• sean maitland

                I’ve been doing similar hours in the industry for 12 years now (private sector projects of course) – sometimes having to do stints of 40 hours straight to get ready for demonstrations or to meet deadlines, and in other cases working 16×7 for 2 months straight thanks to managers making fixed price agreements on cut-price estimates just so they get the work (to get the foot in the door etc).

                The ONLY reason for getting OOS/RSI is poor posture, and/or leaning your wrists/arms/elbows on the keyboard/desk while typing and using the mouse. I have never had an OOS/RSI injury, yet have worked with many who have, and its always due to flawed typing/mousing technique. Even part time staff have had such injuries, and you could never accuse them of working too many hours.

                Perhaps Andrew has great technique – its a pretty big assumption to make that he doesn’t work hard enough.

                • terryg

                  Hmm, the ONLY reason?

                  I am being slightly pedantic, but isnt it just a teensy bit unrealistic to assume that there are not, nor could there ever be, any form of genetic or environmental factor that might predispose one to OOS? like, say, congenital joint deformities, osteochondritis dissecans etc?

                • lprent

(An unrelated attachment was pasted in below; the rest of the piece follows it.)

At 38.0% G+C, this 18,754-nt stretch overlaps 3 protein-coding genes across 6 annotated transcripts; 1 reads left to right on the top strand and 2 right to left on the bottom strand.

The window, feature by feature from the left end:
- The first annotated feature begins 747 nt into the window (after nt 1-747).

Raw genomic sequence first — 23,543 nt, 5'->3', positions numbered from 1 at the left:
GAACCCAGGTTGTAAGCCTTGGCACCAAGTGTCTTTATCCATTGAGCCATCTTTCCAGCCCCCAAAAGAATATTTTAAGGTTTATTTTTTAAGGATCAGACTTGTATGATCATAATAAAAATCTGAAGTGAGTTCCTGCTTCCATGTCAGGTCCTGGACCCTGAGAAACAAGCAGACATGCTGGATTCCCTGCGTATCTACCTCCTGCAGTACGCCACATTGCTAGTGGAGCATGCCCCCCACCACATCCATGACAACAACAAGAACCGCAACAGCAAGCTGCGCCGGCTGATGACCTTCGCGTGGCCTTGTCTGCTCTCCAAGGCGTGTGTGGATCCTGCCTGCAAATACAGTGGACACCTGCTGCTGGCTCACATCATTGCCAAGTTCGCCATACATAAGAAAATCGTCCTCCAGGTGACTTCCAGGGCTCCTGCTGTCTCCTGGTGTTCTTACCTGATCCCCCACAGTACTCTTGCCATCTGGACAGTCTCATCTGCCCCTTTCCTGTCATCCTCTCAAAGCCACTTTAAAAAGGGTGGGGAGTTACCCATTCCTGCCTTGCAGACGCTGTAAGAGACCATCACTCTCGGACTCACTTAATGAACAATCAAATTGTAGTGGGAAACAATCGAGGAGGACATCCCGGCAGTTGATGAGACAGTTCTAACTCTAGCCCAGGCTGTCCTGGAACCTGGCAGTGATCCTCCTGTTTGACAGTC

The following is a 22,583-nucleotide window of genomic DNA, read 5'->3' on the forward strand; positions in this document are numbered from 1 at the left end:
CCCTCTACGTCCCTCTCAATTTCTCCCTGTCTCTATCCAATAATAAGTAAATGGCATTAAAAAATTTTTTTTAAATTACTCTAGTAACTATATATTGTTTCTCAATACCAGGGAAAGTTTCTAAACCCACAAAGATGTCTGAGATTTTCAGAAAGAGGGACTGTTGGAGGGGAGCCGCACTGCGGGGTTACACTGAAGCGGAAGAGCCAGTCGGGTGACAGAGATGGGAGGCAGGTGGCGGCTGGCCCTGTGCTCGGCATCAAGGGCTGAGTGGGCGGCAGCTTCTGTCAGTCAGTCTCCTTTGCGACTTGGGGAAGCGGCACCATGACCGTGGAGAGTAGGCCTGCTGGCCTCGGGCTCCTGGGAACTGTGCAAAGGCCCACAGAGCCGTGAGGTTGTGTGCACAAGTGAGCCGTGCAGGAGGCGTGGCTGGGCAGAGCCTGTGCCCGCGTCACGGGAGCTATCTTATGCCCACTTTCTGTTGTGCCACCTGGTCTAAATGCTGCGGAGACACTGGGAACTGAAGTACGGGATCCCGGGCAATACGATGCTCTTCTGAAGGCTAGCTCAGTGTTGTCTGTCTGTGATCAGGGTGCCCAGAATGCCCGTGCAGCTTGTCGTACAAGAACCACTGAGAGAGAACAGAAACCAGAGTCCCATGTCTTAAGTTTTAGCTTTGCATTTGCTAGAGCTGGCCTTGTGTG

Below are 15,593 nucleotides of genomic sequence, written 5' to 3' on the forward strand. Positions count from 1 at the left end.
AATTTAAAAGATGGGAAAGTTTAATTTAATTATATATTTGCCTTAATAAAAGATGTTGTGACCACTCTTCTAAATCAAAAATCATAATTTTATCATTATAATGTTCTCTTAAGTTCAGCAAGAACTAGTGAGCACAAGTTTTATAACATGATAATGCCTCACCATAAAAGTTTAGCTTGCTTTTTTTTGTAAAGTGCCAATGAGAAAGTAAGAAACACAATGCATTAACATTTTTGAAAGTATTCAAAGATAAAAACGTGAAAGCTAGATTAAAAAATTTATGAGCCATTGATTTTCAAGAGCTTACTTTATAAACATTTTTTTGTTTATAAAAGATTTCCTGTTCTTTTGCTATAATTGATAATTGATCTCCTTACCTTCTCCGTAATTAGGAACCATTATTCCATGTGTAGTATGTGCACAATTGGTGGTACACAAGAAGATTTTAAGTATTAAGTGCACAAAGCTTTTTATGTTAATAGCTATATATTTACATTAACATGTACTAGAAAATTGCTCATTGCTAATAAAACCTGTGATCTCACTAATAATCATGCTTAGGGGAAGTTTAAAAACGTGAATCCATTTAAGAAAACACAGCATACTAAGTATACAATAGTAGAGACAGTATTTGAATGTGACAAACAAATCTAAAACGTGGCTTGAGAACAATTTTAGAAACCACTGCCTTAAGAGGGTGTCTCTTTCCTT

Bearing in mind that he said that he was doing everything correctly as I was as well…. There is an obvious conclusion 😈

                  tg: Fortunately I have never suffered any of those. Family history shows some angina and a tendency towards arthritis in old age. I’ve added a whole new disease to the family history by getting a heart arterial occlusion. But I don’t think any of those predispose.

                  • terryg

                    Lyn, I have the latter, and it hasnt AFAIK predisposed me to OOS. a badly setup workstation will get me (R wrist) in 3-4 hours though :}

                    mostly I was being pedantic in much the same way as when I harangue people for saying “instantly” (if not reaction time, then Planck time definitely rules that out).

                    • lprent

                      Yeah, as I said earlier I tend to take my environment with me. Keyboard. Mouse. Chair. Attitude. If the lights are too bad then I will go home to work. My job is to design and write code. It is not there to explain to employers how a workspace needs to be laid out. These days it usually isn’t an issue.

                      Life is too short to code in crap environments.

                    • terryg

                      Hi Lynn,
                      indeed you’re right, nicely put. Sorry for misspelling your name BTW. funny thing is – my ma & 2pa are Lynne and Lynn. when they got married, my partner was kim, and my sister kims partner was terry 🙂

          • Lanthanide 3.1.3.1.3

            Short term gain for long term pain in choosing a private provider, in other words.

        • Blighty 3.1.3.2

          you might be interested in this from the MSD website: